Most film franchises follow a familiar trajectory. They start well and, through the rules of diminishing returns, steadily become ever more feeble until somebody finally has the good grace to pull the plug on them. The Mission Impossible series, however, seems to have gone in the opposite direction. After a couple of so-so efforts, episodes three, four and five really managed to cut some mustard – and this sixth instalment of the TV-inspired show is surely its strongest manifestation yet. Indeed, this audacious thrill-ride, courtesy of returning writer/director Christopher McQuarrie is so enthralling I occasionally find myself holding my breath as Ethan Hunt (Tom Cruise) jumps off buildings, races on motorbikes, dangles from helicopters and runs for miles, all in the name of truth and justice. Yes, it’s complete tosh, but when it’s done this well, who cares?
When we first meet up with Hunt, he’s worrying about Julia (Michelle Monaghan), the wife he’s been forced to live apart from in order to keep her out of danger. But of course, for an IMF operative, danger is never very far away. Old adversary Solomon Lane (Sean Harris) is being used as a pawn by various secret powers, who aim to utilise his special skills to convert some stolen weapons grade plutonium into deadly nuclear devices. Hunt and his sidekicks, Benji (Simon Pegg) and Luther (Ving Rhames), are assigned to take care of securing Lane and the plutonium and, for this mission, they are assigned an extra player – August Walker (Henry Cavill), a hard man with a high opinion of himself. But, when things go awry, the team are faced with a even trickier challenge. They must track down two nuclear weapons before they are detonated – an occurrence which will destroy huge areas of the planet. (So no pressure there.) Luckily, Hunt’s old flame Ilsa Faust (Rebecca Ferguson) is on hand to lend her own special talents…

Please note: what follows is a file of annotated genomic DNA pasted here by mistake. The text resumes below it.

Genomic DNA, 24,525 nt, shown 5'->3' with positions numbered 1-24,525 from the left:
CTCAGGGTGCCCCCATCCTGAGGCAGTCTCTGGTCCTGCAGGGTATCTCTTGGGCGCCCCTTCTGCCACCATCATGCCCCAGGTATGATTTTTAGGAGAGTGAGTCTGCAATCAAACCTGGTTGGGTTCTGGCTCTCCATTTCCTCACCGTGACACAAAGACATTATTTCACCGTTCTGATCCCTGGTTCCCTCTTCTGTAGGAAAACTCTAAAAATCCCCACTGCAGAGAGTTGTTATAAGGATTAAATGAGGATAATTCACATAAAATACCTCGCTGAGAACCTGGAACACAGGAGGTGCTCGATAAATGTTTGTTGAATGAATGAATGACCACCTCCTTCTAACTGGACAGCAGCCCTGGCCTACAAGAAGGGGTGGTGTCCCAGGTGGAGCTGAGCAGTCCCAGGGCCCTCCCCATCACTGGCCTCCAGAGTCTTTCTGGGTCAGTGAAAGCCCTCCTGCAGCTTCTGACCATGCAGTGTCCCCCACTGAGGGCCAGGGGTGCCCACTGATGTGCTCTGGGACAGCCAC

There’s quite a tricky story line here, with plenty of unexpected twists and reveals – and naturally, some of those hi tech masks that the makers are so fond of, but really, it’s all just a linking device for a whole string of spectacular set pieces, which are so triumphantly realised, you’ll barely have time to stop and speculate how far-fetched they are. Cruise, looking far better than anyone his age has any right to be, revels in some of the most hair-raising stunts this side of a Jackie Chan movie – indeed, the scene where he actually breaks his leg is included in all its wince-inducing glory. Cavill, who I’ve never really rated as Superman, is a lot more interesting when given a bit more character to play with and there’s excellent support from the rest of the cast.
Okay, you can argue that this film isn’t really about very much, but you’d be missing the point. It’s all about action and only a very few movies have managed to do it as effortlessly as its done here. My advice? Strap yourself in and enjoy the ride. And Mission Impossible Seven? Well, I certainly wouldn’t rule it out.